The laboratory diagnosis is made by finding an increased incidence of chromosome breakage induced by alkylating agents, such as nitrogen mustards, mitomycin C, and diepoxybutane. An increased incidence of spontaneous chromosome breakage is seen, as are unusual cruciate exchange figures between non-homologous chromosomes (see fig 3B). False negatives results have been described in Fanconi’s anaemia as have false positive results in some other rare syndromes.17 If there are any doubts about the cytogenetic diagnosis a repeat sample or testing of another tissue, such as skin, or use of a different alkylating agent, is mandatory.
Prenatal diagnosis is possible, but should only be performed after confirming that the index case is sensitive to the alkylating agent to be used and probably with or by a centre with previous experience (C Mathew, listed in addresses). Auerbach et al have reported a large series using diepoxybutane.18
There is good evidence for five separate Fanconi’s anaemia genes, named groups A to E. Two genes have been cloned, the first was the Fanconi group C gene on chromosome 9q22.3.19 Preliminary mutation analysis suggests that this gene accounts for 10% of cases. An apparently homologous gene has been found in mice. The second gene causes Fanconi group A and accounts for about two thirds of cases.20 Studies are currently under way to determine how the Fanconi’s anaemia A and C gene mutations cause the disease phenotype. At present there seems no clinical differences between the Fanconi’s anaemia genotypes.
Xeroderma pigmentosa, Cockayne’s syndrome, and trichothiodystrophy
These three conditions are discussed together because of clinical similarities and that they are caused by mutations of excision repair pathway genes. In 1968 Cleaver showed that xeroderma pigmentosa could be caused by a defect in repair of ultraviolet damaged DNA.21 His team has since carried out much of the fundamental work into this group of disorders, other important research teams have been that of Lehmann and Arlett in Brighton and Jaspers in the Netherlands.
The predominant feature of xeroderma pigmentosa is a much increased sensitivity to ultraviolet light, present in sunlight.22The skin is normal at birth but develops progressive atrophy, irregular pigmentation (for example freckles at abnormally young ages; see fig2D), telangiectasia and, later, keratoses, basal cell and squamous cell carcinomas. Tumours occur by 3 or 4 years of age and most patients die of malignancy in the second and third decade; such is the sun sensitivity that tumours of the tongue can occur. Other malignancies do not occur more often than expected.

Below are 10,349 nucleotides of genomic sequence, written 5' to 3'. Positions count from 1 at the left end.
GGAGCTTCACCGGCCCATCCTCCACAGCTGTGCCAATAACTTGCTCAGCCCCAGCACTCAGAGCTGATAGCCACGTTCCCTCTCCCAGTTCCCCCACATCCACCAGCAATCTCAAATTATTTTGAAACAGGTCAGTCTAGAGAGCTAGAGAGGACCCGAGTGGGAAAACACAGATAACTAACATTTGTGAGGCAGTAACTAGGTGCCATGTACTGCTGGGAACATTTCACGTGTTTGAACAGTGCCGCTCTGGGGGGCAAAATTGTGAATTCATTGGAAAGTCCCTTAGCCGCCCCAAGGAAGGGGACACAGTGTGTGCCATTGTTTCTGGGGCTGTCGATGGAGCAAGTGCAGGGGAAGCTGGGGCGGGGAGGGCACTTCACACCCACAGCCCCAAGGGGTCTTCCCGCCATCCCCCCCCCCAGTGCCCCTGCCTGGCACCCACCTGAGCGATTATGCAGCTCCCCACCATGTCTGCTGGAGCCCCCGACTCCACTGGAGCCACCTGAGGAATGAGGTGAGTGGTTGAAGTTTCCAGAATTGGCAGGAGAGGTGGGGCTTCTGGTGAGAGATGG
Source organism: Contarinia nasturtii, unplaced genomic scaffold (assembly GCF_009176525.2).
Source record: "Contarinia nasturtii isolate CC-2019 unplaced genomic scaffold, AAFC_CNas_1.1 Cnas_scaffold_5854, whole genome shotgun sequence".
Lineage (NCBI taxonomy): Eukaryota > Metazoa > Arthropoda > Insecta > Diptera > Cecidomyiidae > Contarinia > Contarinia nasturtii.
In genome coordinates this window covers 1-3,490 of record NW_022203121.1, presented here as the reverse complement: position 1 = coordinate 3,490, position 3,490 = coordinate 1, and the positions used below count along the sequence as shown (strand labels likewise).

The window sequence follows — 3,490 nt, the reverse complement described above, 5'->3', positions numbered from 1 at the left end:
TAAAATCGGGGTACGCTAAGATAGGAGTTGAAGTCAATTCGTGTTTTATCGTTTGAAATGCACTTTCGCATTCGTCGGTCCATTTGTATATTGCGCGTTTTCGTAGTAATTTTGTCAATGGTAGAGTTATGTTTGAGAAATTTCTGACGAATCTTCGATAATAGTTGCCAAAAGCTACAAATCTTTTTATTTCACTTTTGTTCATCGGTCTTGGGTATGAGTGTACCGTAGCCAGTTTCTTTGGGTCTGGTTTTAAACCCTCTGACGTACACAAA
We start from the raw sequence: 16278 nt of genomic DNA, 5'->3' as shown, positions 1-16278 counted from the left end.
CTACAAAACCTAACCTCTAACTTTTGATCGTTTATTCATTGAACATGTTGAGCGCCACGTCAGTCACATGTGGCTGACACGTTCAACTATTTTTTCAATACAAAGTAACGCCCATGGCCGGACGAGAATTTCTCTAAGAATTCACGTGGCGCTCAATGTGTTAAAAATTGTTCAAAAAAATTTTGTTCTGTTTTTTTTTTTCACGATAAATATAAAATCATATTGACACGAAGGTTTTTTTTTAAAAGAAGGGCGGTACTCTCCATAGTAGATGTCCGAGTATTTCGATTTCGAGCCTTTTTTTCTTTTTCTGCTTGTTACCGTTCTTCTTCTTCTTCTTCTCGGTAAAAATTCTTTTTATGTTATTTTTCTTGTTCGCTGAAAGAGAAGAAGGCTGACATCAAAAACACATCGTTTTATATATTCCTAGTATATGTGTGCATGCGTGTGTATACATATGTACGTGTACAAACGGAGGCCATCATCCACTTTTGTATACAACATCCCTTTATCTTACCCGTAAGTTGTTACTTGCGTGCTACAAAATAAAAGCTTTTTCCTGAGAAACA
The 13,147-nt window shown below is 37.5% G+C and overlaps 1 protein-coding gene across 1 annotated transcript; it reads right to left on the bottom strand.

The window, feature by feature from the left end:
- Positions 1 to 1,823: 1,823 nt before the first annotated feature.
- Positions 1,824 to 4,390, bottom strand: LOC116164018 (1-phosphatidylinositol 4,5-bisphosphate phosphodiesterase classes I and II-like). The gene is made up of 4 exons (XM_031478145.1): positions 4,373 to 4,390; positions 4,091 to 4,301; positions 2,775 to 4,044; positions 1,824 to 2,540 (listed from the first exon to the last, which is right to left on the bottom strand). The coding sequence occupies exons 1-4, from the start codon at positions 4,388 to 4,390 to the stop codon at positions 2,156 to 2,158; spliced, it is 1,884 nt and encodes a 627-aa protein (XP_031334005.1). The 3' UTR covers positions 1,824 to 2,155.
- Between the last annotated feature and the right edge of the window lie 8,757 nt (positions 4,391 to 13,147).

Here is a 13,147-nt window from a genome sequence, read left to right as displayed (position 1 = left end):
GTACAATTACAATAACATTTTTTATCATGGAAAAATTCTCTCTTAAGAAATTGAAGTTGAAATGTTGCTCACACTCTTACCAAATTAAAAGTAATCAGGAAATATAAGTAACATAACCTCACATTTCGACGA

A subgroup of individuals with xeroderma pigmentosa develop the de Sanctis-Cacchione variant,23 with progressive microcephaly, mental retardation, cerebellar ataxia, areflexia, growth retardation leading to dwarfism, and hypogonadism (a considerable phenotypic overlap with Cockayne’s syndrome).
The major clinical features of Cockayne’s syndrome are progressive leukodystrophy, progressive microcephaly, and progressive growth retardation. The majority of patients present between the ages of 3 and 5, often with sensorineural deafness, initially masquerading as mild developmental delay, but later including developmental delay. Usually at this time growth deficiency, particularly with loss of adipose tissue, is becoming apparent, as is a characteristic facial appearance with sunken eyes (see fig 2E). Other clinical features have been recently reviewed.24 Rare cases presenting in the neonatal period (sometimes called COFS syndrome) and also with later onset and slow progression have been described.
Trichothiodystrophy is an extremely rare disorder and is characterised by brittle hair, ichthyosis, short stature and sometimes a distinctive facial appearance, microcephaly, mental retardation, and sun sensitivity. The natural history of the disorder has not been well documented but there does not appear to be an excess of skin or other malignancies.
The diagnosis of the three conditions, xeroderma pigmentosa, Cockayne’s syndrome, and trichothiodystrophy, is made by the characteristic clinical features. The definitive laboratory investigations for all genotypes of xeroderma pigmentosa is the fibroblast survival after ultraviolet irradiation. This investigation is not routinely available in cytogenetic laboratories but may be performed, after discussion with Lehmann, Cleaver, or Jaspers. Lymphocyte cytogenetic studies are normal.
Cockayne’s syndrome can usually be diagnosed by clinical findings backed up by abnormal investigation results, particularly basal ganglia intracranial calcification, best detected by magnetic resonance imaging. Gene mutation and cellular defect tests for Cockayne’s syndrome, as outlined below, are only available via research laboratories. The diagnosis of trichothiodystrophy is, again, suggested by the clinical phenotype, although other disorders which involve mental retardation and brittle hair, such as argininosuccinicaciduria, Menkes’ syndrome, and citrullinaemia need to be considered. The specific test for trichothiodystrophy may be available via Lehmann. Some cases of Pollitt’s syndrome (also known as TAY, IBIDS, BIDS) who have brittle hair with low sulphur content and trichorrhexis nodosa, short stature, and mental retardation plus or minus ichthyosis and sun sensitivity have trichothiodystrophy.